The Express is well-populated with front runners, with Concrete Glory setting the pace in his past seven races, resulting in six wins, including the day he was claimed. He’ll be well-positioned from post 5 for new rider Ricardo Santana to play off the speed to his inside.

“He wants to be forwardly placed,” Joseph said. “The key to him is breaking. He’s not the best horse in the gate, as much as we stand him (gate schooling). He always likes to kind of mess around. Sometimes he’ll miss the break, like a step slowly, but he’s fast enough to recuperate. Hopefully Ricardo will get him away from there well. He doesn’t have to lead, but he likes to be forwardly placed.”

Concrete Glory is one of three Joseph-trained horses in the Claiming Crown, the others being second-choice Proverb in the $75,000 Iron Horse Kent Stirling Memorial and Cotton in the $150,000 Canterbury Tom Metzen Memorial at 5 1/2 furlongs on turf.

Clay R Sides’ Proverb is the 4-1 second choice behind 7-2 Time for Trouble in the $75,000 Iron Horse Kent Stirling Memorial (race 6, post time 3:15 p.m. CT) at 1 1/16 miles for horses that have run for an $8,000 claiming price or less at some point during their career. Claimed for $8,000 in February at Gulfstream Park, Proverb was third in Caramel Chip’s win over Concrete Glory in his first start for Joseph before rolling off three straight victories.

However, Proverb comes into this race off a 5 1/2-month layoff and drew post 13 in the field of 13. Graded stakes-placed at 3, Proverb ran in allowance races and high-priced claiming races before he began dropping down the claiming ranks. He came in off another 5 1/2-month hiatus the day Joseph claimed him, the only time he ran as cheap as $8,000.

“He has a lot of back class,” Joseph said. “He was in for the $8,000, so for that price we thought he’d be a good starter horse for us. He’s been consistent. He’s obviously drawn pretty wide. That’s not advantageous, but hopefully he won’t lose too much ground around the first turn.

“He hasn’t been freshened by design. I gave him a little time because he’s a horse prone to quarter cracks, but he’s in good order right now.”

Cotton will make his first start for Joseph in the $150,000 Claiming Crown Canterbury Tom Metzen Memorial (race 7, post time 3:45 p.m. CT) at 5 1/2 furlongs on turf. The 5-year-old gelding was claimed for $50,000 by owner Ken Ramsey out of his last start in Canada, where Cotton was racing in sprints on the turf and Woodbine’s synthetic main track. He finished fourth the day he was claimed.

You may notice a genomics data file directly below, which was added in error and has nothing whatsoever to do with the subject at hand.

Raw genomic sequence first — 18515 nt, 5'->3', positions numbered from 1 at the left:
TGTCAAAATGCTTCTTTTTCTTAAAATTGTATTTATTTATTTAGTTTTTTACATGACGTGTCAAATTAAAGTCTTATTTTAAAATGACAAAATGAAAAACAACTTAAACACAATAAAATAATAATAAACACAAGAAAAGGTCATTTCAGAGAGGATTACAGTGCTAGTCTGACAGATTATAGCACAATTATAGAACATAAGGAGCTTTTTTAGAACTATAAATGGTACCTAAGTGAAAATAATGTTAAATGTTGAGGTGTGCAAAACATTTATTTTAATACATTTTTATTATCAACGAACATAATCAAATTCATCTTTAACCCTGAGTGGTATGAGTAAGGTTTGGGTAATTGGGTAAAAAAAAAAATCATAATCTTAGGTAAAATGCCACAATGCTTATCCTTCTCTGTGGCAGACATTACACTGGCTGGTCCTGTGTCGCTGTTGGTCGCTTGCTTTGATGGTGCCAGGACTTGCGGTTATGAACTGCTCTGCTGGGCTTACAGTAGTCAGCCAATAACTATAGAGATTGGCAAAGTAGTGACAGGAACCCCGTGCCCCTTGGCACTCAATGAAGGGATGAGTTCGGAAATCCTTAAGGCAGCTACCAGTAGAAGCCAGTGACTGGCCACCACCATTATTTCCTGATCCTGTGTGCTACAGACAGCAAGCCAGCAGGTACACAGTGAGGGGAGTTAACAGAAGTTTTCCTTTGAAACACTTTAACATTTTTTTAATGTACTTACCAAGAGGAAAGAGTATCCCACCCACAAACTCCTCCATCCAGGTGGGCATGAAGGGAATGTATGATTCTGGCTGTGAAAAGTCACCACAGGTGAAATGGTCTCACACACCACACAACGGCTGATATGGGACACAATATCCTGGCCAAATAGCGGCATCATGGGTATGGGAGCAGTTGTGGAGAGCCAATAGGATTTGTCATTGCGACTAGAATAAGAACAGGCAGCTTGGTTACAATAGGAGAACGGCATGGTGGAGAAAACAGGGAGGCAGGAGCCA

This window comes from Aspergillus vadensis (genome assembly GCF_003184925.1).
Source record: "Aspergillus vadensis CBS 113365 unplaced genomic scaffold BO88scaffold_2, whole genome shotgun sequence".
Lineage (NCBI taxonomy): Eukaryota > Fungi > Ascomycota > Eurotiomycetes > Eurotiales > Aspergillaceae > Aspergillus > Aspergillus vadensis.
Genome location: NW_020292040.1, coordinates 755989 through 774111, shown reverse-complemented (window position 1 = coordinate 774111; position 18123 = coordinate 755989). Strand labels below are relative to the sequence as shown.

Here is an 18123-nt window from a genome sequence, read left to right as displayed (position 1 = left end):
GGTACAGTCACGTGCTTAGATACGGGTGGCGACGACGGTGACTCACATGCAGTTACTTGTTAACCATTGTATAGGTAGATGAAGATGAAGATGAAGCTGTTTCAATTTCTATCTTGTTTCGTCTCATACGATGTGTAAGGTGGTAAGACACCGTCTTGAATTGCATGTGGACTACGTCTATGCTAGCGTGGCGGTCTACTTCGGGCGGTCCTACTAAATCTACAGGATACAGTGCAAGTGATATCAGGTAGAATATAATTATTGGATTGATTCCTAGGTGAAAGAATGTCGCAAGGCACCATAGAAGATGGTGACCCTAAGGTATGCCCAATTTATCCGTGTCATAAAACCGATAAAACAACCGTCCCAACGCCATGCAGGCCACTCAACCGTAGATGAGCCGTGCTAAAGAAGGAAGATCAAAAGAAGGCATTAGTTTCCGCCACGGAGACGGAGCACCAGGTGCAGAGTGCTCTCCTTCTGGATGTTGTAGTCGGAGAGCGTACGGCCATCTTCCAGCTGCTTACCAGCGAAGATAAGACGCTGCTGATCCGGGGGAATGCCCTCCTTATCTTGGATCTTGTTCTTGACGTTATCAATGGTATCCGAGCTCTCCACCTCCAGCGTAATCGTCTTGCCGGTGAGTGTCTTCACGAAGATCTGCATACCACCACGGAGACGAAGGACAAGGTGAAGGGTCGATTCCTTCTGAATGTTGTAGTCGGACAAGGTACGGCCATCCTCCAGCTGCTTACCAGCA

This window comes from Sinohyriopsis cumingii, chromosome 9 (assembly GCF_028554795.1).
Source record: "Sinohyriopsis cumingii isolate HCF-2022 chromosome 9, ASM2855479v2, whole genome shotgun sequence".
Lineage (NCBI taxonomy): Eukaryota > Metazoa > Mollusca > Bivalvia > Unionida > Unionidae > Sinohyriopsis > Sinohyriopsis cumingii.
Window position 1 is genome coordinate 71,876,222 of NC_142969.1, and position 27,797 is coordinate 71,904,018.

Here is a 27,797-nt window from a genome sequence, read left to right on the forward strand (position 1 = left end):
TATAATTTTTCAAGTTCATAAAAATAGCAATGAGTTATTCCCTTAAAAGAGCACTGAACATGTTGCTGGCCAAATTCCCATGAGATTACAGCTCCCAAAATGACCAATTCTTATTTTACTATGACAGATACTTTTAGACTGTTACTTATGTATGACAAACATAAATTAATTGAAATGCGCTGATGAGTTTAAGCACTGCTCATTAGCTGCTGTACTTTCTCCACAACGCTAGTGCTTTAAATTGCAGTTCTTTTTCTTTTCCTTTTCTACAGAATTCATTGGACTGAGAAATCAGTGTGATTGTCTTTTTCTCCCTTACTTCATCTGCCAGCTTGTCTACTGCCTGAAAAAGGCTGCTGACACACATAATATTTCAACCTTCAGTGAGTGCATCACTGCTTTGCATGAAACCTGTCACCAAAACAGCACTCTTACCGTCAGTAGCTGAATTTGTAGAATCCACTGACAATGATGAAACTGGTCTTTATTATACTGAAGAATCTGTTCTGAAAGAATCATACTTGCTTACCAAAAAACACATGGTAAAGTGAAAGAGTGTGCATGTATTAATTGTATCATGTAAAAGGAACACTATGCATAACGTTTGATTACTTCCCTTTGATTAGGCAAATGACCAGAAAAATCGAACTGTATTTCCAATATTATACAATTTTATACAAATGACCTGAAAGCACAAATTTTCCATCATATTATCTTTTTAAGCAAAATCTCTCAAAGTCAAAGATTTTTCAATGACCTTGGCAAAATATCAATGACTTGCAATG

Cotton is 8-1 in the capacity field of 12, with two more horses needing scratches to get in off the also-eligible list. The favorite is the Doug Cowan-trained Mischievous Rogue at 3-1 in the race for horses that have started for a claiming price of $25,000 or cheaper in 2022 or 2023.

“It’s a great event,” Joseph said. “Claimers are the backbone of the industry. The majority of the horses are claimers. I’ve got a lot of owners spend the whole year trying to find these kinds of horses for the Claiming Crown.”

Shane Wilson to saddle two in Claiming Crown debut

Louisiana mainstay Shane Wilson will represent the home team in Saturday’s 25th Claiming Crown, which returns to the Fair Grounds Race Course & Slots for the first time since it hosted a truncated version in 2011. The trainer will saddle High Cruise in the $75,000 Ready’s Rocket Express at six furlongs and Mau Mau in the $75,000 Iron Horse Kent Stirling Memorial at 1 1/16 miles, both for horses that have have run for a claiming price of $8,000 or less at any point of their career.

This will be Mau Mau’s first race since Wilson claimed him for $7,500. But he’s very familiar with the 6-year-old gelding. Wilson had Mau Mau for only two races last fall after claiming him for $10,000. But that was long enough for owner Kevin Roberts’ wife, Pam, to fall in love with the horse.

“We won a starter-allowance race with him here at the end of the meet but wound up losing him in a claiming race,” Wilson said. “It was Kevin Roberts’ wife’s favorite horse that they’d had. So when they dropped him in at Remington, he called me and said, ‘I’m looking at a picture of him in our living room on the wall and my wife wants her horse back.’ So we went and claimed him…. When he got claimed, he called me and said, ‘Man, I’m in the dog house right now. We lost Mom’s favorite horse.’”

Mau Mau is royally bred, being by 2003 Belmont Stakes winner Empire Maker out of the Medaglia d’Oro mare Tokyo Time, whose 5-year-old son is Grade 1-winner and $3 million-earner Olympiad, whose career ended with a second place in last year’s Breeders’ Cup Classic won by Horse of the Year Flight Line.

“He’s not that type of horse,” Wilson said, comparing Mau Mau to Olympiad. “But he acts like it. He’s very, very classy.”

This will be Wilson’s second start with the 6-year-old High Cruise, an 11-time winner that in his last start set the pace until weakening to seventh in a seven-furlong optional claiming race at Delta Downs.

“They gave him a break during the summer time,” Wilson said. “I think he needed the last race. He only had three works going into it. Delta is a deep, deep surface, and we ran him two turns first time back, which probably not a good idea. But he got pretty tired. Since then he’s worked really sharp.

“He’s not eligible for starter races (which often have a one-year or two-year restriction) anymore, but with the Claiming Crown he is. We looked at it as an opportunity to run against starter-allowance horses again. And being here at home, we just walk right up front, don’t have to ship. He won a starter-allowance over this track last year. There’s no reason not to run. He’s been training great, really working strong since his last race. That race should really have him tight.”